Elementary Season 3 Review “The Eternity Injection”

The Eternity Injection 7

On the latest episode of “Elementary,” as Holmes struggles with depression over his sobriety- or some might say, depression with his sobriety- a new case comes in, in “The Eternity Injection.” As ever, it was intended for Watson, but Holmes can’t keep himself from pilfering one of her cases yet again. This one involves a missing nurse, who’s being sought out by a friend, and was known by her to be heavily in debt to some local lenders.

Alas, Holmes finds her body in a dumpster behind a bar in short order, after summoning Watson and Kitty to join him. She has a list of drug dosages on her that are perplexing to Watson, and DNA under her fingernails, possibly from her attacker. Said DNA leads to yet another dead body, this one found in the park, looking uncharacteristically disheveled. An investigation leads to the discovery that both received large sums of cash from a company called Purgatorium, Inc, which certainly doesn’t sound on the up and up.

Other clues lead the team to believe that the nurse was participating in administering drugs in an experimental trial, which the dead man was a part of, and which appears to have caused extensive brain damage. But were there others? Stuck in a dead end, Holmes seeks out “Everyone,” the internet collective, who task him with writing a treatise as to why Bella should have been with Jacob over Edward in the “Twilight” series, which I would have really loved to have seen. As it was, his diagram about it was pretty funny, what I saw of it. Hopefully, someone will have a still of it online by tomorrow so I can take a closer look.

“Everyone” delivers four more names, some of whom are dead, others who are missing, notably Lewis Carlisle (Luke Robertson, “The Americans”). They find him and in exchange for his protection, he tells them everything he knows, which isn’t much. He gives them a description of the doctor in charge, and Holmes deduces from talking to him, among other things, that the drug causes one’s brain’s perception of time to be affected, so that one minute can feel extended to an hour and so forth. It’s sort of a “fountain of youth” drug, in a sense, albeit one with deadly side effects.

Holmes discovers the identity of the doctor, Dwyer Kirk (Lawrence Gilliard Jr.- aka “Bar-B-Que Bob” from “The Walking Dead”), and that he has a sick aunt he dotes on. They go to the hospital that treats her and arrest him, but he refuses to give up his financial benefactor. Holmes tracks him down nonetheless, and it turns out to be James Connaughton (Dakin Matthews, “Desperate Housewives”), who is dying- hence the need for a “fountain of youth”-style drug. He denies it, but his personal nurse admits he knew about it and turns on him. Alas, Connaughton has already taken the drug himself by then, so there’s nothing to do but call the ambulance.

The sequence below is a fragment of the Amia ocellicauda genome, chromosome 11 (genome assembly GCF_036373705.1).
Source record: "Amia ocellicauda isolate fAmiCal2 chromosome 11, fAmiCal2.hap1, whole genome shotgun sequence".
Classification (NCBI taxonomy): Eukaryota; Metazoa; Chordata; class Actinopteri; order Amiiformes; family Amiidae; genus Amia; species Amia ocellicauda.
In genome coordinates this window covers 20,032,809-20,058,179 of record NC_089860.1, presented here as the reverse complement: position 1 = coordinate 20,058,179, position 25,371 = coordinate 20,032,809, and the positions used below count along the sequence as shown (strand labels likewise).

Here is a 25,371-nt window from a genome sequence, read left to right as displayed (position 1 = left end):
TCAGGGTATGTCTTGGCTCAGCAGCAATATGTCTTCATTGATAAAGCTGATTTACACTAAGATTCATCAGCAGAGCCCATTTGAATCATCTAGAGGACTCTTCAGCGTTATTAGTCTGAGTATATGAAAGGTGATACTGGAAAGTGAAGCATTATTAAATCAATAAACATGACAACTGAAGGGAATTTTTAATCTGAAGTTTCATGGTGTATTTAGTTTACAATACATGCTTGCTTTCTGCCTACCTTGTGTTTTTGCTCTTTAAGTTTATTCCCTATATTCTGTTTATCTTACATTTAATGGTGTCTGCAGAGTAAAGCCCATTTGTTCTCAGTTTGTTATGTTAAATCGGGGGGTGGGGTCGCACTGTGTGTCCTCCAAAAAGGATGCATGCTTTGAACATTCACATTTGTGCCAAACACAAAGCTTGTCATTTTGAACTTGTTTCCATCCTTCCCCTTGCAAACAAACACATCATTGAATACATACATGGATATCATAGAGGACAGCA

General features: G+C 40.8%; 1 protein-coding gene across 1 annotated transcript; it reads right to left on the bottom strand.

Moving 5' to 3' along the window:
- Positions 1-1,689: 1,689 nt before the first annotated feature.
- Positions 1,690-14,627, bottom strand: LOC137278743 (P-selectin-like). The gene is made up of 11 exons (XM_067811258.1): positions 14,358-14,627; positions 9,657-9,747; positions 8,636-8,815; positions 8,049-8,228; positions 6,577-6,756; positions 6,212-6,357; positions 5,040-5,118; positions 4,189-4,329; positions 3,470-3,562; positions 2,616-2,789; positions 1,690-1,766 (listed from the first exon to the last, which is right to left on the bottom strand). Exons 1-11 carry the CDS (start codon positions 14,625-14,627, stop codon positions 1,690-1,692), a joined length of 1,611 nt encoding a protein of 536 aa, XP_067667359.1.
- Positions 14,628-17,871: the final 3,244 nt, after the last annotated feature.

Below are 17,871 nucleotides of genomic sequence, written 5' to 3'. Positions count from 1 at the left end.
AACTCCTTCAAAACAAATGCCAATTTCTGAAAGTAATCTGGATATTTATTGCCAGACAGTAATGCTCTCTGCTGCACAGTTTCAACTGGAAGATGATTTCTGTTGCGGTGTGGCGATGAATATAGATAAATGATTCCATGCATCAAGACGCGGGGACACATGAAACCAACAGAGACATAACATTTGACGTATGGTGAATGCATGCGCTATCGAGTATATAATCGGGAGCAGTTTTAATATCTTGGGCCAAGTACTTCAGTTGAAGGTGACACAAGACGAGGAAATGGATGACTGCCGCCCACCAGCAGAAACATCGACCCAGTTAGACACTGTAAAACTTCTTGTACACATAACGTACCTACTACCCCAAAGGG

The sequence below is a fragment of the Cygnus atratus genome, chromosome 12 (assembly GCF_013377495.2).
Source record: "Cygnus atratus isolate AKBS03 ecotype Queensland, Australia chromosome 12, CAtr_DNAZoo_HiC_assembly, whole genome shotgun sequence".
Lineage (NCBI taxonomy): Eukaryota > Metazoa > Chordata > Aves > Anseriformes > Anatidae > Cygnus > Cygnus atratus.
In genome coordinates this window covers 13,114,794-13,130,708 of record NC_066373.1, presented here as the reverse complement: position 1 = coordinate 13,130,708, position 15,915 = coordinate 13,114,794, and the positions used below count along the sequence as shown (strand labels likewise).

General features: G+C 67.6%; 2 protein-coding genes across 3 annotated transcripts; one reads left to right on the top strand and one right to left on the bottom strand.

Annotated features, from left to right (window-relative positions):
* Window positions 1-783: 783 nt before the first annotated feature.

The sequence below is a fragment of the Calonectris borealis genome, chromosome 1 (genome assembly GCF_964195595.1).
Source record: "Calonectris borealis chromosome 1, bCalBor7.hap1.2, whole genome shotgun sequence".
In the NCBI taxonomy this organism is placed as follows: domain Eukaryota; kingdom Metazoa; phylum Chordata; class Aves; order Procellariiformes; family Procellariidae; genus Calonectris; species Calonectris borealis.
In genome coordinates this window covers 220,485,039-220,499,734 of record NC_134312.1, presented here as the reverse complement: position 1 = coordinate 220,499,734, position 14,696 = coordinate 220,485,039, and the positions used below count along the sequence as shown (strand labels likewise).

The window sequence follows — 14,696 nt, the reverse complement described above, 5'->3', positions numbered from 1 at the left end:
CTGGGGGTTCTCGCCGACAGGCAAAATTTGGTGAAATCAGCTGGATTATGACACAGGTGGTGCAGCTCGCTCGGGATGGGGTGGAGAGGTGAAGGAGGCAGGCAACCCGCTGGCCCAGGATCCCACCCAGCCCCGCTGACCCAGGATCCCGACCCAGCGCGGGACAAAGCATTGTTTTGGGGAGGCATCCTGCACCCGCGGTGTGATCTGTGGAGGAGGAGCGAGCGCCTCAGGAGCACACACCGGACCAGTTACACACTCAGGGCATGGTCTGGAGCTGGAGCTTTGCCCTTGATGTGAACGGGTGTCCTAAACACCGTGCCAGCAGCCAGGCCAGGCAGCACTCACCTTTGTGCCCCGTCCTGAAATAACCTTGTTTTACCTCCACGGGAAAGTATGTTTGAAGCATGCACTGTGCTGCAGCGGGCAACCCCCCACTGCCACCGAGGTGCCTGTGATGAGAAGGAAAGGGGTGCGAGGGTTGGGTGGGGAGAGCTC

As the main case was sort of meh, the big draw here was Holmes’ struggle for sobriety, which thankfully, he was able to maintain, thanks to the case at hand, despite avoiding meetings and giving Watson and sponsor Alfredo (Ato Essandoh, “Blue Bloods”) the run-around throughout the episode. Both were clearly concerned, with Watson ultimately offering to move back in with him, which he refused. He claims that it was touch-and-go for a while, but mostly because he was bored with sobriety more than anything else, and agrees to start going to meetings again, it will make them all feel better about his situation. This is good news, indeed, even if simply going to a meeting is no guarantee of anything, really.

The real test is whether or not Holmes will be able to maintain his sobriety, in light of his restlessness with the program, and talking about it. I guess we’ll have to wait and see, but so far, so good. Also worth noting was Holmes’ shenanigans with Odin, the talking car alarm system that Alfredo tasked him with defeating, which he was finally able to do in the end. So, obviously, the subplots were far more interesting than the main case at hand, but I can live with that.

What did you think of the latest episode of “Elementary”? Are you glad Holmes is hanging in there, or do you think he’ll eventually slip? What did you make of the main case? Do you think Watson will move in, anyway, despite Holmes’ protest? Sound off on this and anything else you like down in the comments section below, and see you next week!